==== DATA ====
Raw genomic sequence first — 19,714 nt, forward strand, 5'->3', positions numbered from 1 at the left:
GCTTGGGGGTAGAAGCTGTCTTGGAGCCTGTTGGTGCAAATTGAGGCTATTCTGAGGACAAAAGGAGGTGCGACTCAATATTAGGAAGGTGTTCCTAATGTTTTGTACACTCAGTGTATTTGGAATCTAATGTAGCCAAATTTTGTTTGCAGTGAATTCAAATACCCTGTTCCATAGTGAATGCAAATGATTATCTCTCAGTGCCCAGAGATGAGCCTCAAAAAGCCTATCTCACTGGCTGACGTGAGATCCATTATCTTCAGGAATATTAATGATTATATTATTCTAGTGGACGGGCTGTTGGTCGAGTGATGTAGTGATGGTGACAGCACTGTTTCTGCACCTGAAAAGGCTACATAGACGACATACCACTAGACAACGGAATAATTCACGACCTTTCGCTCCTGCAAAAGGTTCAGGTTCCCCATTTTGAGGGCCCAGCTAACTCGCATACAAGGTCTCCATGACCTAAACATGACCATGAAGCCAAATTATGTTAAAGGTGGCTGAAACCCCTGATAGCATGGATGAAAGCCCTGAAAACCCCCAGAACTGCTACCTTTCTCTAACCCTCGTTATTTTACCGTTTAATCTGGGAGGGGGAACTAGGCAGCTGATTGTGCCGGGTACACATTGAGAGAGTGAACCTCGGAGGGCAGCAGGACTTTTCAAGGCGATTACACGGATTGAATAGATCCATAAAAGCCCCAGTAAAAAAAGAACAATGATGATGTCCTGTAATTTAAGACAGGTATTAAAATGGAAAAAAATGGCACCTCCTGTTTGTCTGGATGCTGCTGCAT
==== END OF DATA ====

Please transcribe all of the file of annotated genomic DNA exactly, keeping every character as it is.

Raw genomic sequence first — 19,714 nt, forward strand, 5'->3', positions numbered from 1 at the left:
GCTTGGGGGTAGAAGCTGTCTTGGAGCCTGTTGGTGCAAATTGAGGCTATTCTGAGGACAAAAGGAGGTGCGACTCAATATTAGGAAGGTGTTCCTAATGTTTTGTACACTCAGTGTATTTGGAATCTAATGTAGCCAAATTTTGTTTGCAGTGAATTCAAATACCCTGTTCCATAGTGAATGCAAATGATTATCTCTCAGTGCCCAGAGATGAGCCTCAAAAAGCCTATCTCACTGGCTGACGTGAGATCCATTATCTTCAGGAATATTAATGATTATATTATTCTAGTGGACGGGCTGTTGGTCGAGTGATGTAGTGATGGTGACAGCACTGTTTCTGCACCTGAAAAGGCTACATAGACGACATACCACTAGACAACGGAATAATTCACGACCTTTCGCTCCTGCAAAAGGTTCAGGTTCCCCATTTTGAGGGCCCAGCTAACTCGCATACAAGGTCTCCATGACCTAAACATGACCATGAAGCCAAATTATGTTAAAGGTGGCTGAAACCCCTGATAGCATGGATGAAAGCCCTGAAAACCCCCAGAACTGCTACCTTTCTCTAACCCTCGTTATTTTACCGTTTAATCTGGGAGGGGGAACTAGGCAGCTGATTGTGCCGGGTACACATTGAGAGAGTGAACCTCGGAGGGCAGCAGGACTTTTCAAGGCGATTACACGGATTGAATAGATCCATAAAAGCCCCAGTAAAAAAAGAACAATGATGATGTCCTGTAATTTAAGACAGGTATTAAAATGGAAAAAAATGGCACCTCCTGTTTGTCTGGATGCTGCTGCAT